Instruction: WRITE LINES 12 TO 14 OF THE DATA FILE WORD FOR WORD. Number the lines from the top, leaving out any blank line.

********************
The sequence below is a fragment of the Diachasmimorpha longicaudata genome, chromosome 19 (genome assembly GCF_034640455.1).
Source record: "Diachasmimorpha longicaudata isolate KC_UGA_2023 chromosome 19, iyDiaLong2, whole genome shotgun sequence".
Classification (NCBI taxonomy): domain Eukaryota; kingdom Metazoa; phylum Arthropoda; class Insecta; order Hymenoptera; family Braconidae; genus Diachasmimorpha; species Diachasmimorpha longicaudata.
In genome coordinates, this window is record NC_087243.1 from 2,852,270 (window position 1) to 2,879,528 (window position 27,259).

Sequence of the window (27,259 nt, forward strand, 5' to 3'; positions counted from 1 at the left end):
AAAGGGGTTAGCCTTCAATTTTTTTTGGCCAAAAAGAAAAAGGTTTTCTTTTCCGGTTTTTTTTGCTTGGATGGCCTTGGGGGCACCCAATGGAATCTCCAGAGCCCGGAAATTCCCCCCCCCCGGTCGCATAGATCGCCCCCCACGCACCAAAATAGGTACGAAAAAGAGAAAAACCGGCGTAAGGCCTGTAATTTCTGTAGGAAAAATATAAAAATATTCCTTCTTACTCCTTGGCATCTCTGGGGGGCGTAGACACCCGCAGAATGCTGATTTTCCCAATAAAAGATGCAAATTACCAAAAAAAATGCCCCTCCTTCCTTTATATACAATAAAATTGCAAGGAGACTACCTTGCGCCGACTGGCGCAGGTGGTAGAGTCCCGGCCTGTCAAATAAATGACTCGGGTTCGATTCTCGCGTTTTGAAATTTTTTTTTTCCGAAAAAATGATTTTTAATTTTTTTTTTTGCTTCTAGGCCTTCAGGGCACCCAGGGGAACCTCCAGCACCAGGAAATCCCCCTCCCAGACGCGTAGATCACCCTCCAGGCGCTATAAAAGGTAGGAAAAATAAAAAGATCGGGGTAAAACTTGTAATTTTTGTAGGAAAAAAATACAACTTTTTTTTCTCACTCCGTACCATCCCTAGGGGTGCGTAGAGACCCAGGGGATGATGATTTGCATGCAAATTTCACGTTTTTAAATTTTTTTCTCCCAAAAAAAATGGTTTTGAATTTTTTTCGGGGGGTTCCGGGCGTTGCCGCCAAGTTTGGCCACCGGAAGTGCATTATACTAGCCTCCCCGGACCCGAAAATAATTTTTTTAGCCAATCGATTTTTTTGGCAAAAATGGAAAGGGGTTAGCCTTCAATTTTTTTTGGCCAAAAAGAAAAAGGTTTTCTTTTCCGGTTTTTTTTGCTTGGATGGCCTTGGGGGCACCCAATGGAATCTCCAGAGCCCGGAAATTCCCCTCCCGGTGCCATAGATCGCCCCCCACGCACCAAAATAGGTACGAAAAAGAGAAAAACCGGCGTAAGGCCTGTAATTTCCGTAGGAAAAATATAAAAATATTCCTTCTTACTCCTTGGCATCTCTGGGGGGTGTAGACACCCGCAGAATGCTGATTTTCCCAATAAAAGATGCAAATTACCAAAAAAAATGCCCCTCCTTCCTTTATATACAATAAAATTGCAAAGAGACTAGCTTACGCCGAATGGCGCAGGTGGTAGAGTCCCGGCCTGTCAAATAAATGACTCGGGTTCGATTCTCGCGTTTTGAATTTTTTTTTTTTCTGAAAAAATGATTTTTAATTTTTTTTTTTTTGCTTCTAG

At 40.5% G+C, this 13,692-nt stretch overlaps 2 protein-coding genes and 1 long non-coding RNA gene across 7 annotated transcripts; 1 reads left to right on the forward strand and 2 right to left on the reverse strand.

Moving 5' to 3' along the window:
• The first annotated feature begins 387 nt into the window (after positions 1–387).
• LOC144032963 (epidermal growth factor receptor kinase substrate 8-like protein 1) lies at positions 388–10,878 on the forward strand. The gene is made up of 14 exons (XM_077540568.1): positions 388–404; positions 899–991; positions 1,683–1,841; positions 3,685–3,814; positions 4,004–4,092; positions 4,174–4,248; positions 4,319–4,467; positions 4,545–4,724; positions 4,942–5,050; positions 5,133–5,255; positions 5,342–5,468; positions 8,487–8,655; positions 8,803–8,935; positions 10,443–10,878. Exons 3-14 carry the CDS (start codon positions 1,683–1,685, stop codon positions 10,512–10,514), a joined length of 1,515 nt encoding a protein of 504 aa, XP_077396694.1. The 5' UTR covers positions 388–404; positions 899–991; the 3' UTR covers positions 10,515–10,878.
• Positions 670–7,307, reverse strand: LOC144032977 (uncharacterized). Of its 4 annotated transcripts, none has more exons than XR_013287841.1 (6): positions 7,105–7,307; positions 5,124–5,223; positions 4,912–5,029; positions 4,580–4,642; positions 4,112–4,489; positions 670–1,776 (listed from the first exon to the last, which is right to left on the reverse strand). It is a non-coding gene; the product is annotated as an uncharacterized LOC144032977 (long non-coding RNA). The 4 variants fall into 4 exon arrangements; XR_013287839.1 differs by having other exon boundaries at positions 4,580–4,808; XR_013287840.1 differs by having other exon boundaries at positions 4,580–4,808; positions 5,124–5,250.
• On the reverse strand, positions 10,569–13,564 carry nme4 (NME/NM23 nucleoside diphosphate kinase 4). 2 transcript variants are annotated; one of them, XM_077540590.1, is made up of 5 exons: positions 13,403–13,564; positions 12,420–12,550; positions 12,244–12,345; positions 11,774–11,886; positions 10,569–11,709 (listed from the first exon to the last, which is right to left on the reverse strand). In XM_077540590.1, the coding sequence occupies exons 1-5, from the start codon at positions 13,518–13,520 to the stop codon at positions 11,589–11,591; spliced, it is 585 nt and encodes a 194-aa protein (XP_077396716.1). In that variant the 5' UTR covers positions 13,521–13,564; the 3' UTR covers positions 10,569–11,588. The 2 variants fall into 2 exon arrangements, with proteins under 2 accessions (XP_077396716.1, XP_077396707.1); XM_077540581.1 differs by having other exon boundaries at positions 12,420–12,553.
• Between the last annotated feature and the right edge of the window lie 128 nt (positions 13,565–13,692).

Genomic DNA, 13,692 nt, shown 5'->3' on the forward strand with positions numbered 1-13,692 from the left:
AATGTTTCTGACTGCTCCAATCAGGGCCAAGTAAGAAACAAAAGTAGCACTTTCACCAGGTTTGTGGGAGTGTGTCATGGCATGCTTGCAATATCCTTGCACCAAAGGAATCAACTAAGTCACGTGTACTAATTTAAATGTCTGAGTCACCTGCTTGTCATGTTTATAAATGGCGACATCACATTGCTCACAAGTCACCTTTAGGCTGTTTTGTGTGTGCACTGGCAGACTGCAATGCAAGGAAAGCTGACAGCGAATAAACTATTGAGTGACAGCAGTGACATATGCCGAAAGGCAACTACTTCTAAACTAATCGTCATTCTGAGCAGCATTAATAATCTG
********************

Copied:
• On the reverse strand, positions 10,569–13,564 carry nme4 (NME/NM23 nucleoside diphosphate kinase 4). 2 transcript variants are annotated; one of them, XM_077540590.1, is made up of 5 exons: positions 13,403–13,564; positions 12,420–12,550; positions 12,244–12,345; positions 11,774–11,886; positions 10,569–11,709 (listed from the first exon to the last, which is right to left on the reverse strand). In XM_077540590.1, the coding sequence occupies exons 1-5, from the start codon at positions 13,518–13,520 to the stop codon at positions 11,589–11,591; spliced, it is 585 nt and encodes a 194-aa protein (XP_077396716.1). In that variant the 5' UTR covers positions 13,521–13,564; the 3' UTR covers positions 10,569–11,588. The 2 variants fall into 2 exon arrangements, with proteins under 2 accessions (XP_077396716.1, XP_077396707.1); XM_077540581.1 differs by having other exon boundaries at positions 12,420–12,553.
• Between the last annotated feature and the right edge of the window lie 128 nt (positions 13,565–13,692).

Genomic DNA, 13,692 nt, shown 5'->3' on the forward strand with positions numbered 1-13,692 from the left: